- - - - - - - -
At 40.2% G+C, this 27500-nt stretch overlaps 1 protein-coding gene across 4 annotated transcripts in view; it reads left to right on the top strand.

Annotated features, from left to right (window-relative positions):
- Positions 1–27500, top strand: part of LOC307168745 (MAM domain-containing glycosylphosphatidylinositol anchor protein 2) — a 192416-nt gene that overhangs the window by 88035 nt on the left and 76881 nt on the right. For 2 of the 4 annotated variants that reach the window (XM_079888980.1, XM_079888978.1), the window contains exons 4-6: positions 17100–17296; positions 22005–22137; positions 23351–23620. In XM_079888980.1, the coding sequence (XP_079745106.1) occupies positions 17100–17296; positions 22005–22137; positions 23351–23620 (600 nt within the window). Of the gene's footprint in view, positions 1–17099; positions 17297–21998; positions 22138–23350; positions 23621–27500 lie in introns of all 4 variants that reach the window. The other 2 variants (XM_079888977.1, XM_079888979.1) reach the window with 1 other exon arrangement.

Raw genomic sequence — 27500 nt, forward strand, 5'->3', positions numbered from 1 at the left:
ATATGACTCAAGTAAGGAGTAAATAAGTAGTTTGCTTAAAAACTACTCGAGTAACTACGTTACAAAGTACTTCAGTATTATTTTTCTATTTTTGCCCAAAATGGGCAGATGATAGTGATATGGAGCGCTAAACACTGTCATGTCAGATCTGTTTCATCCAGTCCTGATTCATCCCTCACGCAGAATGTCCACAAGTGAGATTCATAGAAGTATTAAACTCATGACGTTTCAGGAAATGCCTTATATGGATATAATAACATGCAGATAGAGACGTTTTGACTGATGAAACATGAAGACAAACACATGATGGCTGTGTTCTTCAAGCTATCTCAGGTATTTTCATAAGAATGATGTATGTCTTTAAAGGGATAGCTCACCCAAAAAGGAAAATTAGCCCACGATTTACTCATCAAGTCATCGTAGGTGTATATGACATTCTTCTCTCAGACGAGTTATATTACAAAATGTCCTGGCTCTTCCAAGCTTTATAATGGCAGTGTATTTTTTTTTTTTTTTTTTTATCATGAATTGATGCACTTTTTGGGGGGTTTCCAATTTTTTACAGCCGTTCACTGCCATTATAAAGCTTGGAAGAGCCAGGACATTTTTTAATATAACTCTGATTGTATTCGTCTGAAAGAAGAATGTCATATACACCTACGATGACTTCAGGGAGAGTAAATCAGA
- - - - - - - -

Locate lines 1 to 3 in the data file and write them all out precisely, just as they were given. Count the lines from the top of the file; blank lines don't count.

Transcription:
At 40.2% G+C, this 27500-nt stretch overlaps 1 protein-coding gene across 4 annotated transcripts in view; it reads left to right on the top strand.

Annotated features, from left to right (window-relative positions):
- Positions 1–27500, top strand: part of LOC307168745 (MAM domain-containing glycosylphosphatidylinositol anchor protein 2) — a 192416-nt gene that overhangs the window by 88035 nt on the left and 76881 nt on the right. For 2 of the 4 annotated variants that reach the window (XM_079888980.1, XM_079888978.1), the window contains exons 4-6: positions 17100–17296; positions 22005–22137; positions 23351–23620. In XM_079888980.1, the coding sequence (XP_079745106.1) occupies positions 17100–17296; positions 22005–22137; positions 23351–23620 (600 nt within the window). Of the gene's footprint in view, positions 1–17099; positions 17297–21998; positions 22138–23350; positions 23621–27500 lie in introns of all 4 variants that reach the window. The other 2 variants (XM_079888977.1, XM_079888979.1) reach the window with 1 other exon arrangement.